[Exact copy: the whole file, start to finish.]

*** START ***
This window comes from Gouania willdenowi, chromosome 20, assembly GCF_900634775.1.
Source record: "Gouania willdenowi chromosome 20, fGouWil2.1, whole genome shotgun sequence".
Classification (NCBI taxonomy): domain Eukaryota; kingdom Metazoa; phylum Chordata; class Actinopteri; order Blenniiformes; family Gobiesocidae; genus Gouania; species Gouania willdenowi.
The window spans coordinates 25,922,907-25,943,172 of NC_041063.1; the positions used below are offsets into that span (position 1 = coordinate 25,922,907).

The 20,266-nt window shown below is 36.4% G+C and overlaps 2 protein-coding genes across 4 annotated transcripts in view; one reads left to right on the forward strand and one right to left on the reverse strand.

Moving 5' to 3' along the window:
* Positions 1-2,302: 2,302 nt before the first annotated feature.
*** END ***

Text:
This window comes from Gouania willdenowi, chromosome 20, assembly GCF_900634775.1.
Source record: "Gouania willdenowi chromosome 20, fGouWil2.1, whole genome shotgun sequence".
Classification (NCBI taxonomy): domain Eukaryota; kingdom Metazoa; phylum Chordata; class Actinopteri; order Blenniiformes; family Gobiesocidae; genus Gouania; species Gouania willdenowi.
The window spans coordinates 25,922,907-25,943,172 of NC_041063.1; the positions used below are offsets into that span (position 1 = coordinate 25,922,907).

The 20,266-nt window shown below is 36.4% G+C and overlaps 2 protein-coding genes across 4 annotated transcripts in view; one reads left to right on the forward strand and one right to left on the reverse strand.

Moving 5' to 3' along the window:
* Positions 1-2,302: 2,302 nt before the first annotated feature.